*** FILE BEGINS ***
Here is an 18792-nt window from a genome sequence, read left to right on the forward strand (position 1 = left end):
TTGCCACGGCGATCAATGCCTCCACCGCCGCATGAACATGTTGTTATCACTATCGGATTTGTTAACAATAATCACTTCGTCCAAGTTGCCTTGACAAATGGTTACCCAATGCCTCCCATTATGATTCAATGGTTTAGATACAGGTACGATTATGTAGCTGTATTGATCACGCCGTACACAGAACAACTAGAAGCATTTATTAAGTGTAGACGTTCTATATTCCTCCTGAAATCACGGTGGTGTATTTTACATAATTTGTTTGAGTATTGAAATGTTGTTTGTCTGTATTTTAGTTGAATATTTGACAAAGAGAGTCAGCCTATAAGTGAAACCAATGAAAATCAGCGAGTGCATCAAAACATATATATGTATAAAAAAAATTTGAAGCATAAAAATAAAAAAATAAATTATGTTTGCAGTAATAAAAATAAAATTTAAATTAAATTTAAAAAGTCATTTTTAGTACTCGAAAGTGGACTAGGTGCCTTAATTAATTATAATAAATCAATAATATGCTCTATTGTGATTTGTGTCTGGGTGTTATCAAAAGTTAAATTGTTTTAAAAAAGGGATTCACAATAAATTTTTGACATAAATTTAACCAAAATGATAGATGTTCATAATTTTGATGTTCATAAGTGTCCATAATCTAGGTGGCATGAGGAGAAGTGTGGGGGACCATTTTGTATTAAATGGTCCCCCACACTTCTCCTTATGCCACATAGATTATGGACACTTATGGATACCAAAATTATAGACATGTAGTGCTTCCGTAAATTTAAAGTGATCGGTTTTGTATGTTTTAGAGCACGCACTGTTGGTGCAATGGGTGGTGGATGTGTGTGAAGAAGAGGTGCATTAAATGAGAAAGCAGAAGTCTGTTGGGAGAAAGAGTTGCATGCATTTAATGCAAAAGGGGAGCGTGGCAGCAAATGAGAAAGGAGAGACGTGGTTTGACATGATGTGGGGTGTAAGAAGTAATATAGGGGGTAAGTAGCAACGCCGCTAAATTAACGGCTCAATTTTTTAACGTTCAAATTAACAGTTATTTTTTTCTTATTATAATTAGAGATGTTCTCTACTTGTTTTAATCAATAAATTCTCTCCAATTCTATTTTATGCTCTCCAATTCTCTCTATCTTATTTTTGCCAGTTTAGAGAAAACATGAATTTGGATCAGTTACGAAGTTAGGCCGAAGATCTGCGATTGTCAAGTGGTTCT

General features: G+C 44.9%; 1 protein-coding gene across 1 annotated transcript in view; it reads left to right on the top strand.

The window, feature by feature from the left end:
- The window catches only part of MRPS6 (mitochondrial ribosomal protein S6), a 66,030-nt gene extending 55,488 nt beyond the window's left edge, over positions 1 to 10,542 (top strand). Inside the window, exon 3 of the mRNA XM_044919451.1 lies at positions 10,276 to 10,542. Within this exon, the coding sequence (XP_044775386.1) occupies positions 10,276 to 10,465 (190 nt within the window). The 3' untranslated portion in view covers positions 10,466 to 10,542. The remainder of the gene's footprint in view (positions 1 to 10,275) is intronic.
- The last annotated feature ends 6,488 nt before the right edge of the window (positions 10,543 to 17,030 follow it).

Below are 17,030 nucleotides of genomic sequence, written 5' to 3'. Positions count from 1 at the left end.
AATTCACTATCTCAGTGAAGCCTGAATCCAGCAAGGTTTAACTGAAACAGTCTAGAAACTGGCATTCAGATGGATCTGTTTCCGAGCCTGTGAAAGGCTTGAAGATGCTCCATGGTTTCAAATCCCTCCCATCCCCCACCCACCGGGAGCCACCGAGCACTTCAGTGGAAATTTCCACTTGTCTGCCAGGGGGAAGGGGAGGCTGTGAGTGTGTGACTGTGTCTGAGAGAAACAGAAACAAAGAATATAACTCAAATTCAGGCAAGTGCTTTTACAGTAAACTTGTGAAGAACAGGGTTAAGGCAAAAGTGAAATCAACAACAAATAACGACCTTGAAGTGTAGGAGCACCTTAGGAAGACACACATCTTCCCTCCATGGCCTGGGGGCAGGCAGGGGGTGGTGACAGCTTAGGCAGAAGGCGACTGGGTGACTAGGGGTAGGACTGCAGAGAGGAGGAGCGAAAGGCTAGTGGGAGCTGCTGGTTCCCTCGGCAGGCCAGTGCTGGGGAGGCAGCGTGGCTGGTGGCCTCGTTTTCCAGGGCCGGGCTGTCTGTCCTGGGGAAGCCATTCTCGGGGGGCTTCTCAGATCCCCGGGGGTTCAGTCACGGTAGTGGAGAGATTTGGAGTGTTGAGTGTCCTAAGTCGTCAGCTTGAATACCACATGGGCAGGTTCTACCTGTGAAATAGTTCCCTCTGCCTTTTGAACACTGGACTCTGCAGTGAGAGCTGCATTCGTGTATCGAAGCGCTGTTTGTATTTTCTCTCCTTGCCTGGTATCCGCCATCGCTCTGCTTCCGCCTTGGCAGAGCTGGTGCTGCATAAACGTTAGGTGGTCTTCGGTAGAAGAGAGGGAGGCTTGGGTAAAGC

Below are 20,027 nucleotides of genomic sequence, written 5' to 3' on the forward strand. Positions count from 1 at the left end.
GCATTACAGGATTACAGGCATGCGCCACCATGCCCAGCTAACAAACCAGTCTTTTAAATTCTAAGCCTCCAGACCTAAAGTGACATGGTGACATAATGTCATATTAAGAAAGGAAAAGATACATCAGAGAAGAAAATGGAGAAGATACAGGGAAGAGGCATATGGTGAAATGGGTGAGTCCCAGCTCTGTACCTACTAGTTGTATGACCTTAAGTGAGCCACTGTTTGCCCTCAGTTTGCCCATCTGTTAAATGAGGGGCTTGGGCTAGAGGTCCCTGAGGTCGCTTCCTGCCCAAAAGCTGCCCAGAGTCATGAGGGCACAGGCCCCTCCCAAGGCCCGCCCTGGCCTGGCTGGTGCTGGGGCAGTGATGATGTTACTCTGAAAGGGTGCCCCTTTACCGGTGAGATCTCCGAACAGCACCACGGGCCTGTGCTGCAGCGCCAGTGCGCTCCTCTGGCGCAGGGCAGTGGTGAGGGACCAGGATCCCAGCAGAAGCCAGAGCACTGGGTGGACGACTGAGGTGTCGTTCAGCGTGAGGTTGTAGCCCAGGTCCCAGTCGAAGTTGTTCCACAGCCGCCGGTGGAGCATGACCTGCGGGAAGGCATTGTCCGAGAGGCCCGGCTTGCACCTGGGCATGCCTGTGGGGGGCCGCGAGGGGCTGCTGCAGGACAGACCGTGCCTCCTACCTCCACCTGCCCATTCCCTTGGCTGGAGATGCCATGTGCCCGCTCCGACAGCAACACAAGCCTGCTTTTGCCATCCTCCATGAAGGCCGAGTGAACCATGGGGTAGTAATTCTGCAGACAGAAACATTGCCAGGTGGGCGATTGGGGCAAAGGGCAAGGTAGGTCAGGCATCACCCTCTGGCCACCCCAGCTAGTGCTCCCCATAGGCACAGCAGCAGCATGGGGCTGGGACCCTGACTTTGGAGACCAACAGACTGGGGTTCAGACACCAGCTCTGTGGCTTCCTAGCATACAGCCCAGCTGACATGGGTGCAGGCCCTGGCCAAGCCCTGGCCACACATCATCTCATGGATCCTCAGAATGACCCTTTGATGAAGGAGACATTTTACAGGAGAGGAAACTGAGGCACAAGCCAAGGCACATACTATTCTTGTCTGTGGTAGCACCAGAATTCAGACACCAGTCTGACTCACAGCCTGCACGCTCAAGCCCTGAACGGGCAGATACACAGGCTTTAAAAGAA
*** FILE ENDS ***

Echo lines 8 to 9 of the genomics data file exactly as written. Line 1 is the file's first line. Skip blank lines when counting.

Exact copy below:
AATTCACTATCTCAGTGAAGCCTGAATCCAGCAAGGTTTAACTGAAACAGTCTAGAAACTGGCATTCAGATGGATCTGTTTCCGAGCCTGTGAAAGGCTTGAAGATGCTCCATGGTTTCAAATCCCTCCCATCCCCCACCCACCGGGAGCCACCGAGCACTTCAGTGGAAATTTCCACTTGTCTGCCAGGGGGAAGGGGAGGCTGTGAGTGTGTGACTGTGTCTGAGAGAAACAGAAACAAAGAATATAACTCAAATTCAGGCAAGTGCTTTTACAGTAAACTTGTGAAGAACAGGGTTAAGGCAAAAGTGAAATCAACAACAAATAACGACCTTGAAGTGTAGGAGCACCTTAGGAAGACACACATCTTCCCTCCATGGCCTGGGGGCAGGCAGGGGGTGGTGACAGCTTAGGCAGAAGGCGACTGGGTGACTAGGGGTAGGACTGCAGAGAGGAGGAGCGAAAGGCTAGTGGGAGCTGCTGGTTCCCTCGGCAGGCCAGTGCTGGGGAGGCAGCGTGGCTGGTGGCCTCGTTTTCCAGGGCCGGGCTGTCTGTCCTGGGGAAGCCATTCTCGGGGGGCTTCTCAGATCCCCGGGGGTTCAGTCACGGTAGTGGAGAGATTTGGAGTGTTGAGTGTCCTAAGTCGTCAGCTTGAATACCACATGGGCAGGTTCTACCTGTGAAATAGTTCCCTCTGCCTTTTGAACACTGGACTCTGCAGTGAGAGCTGCATTCGTGTATCGAAGCGCTGTTTGTATTTTCTCTCCTTGCCTGGTATCCGCCATCGCTCTGCTTCCGCCTTGGCAGAGCTGGTGCTGCATAAACGTTAGGTGGTCTTCGGTAGAAGAGAGGGAGGCTTGGGTAAAGC

Below are 20,027 nucleotides of genomic sequence, written 5' to 3' on the forward strand. Positions count from 1 at the left end.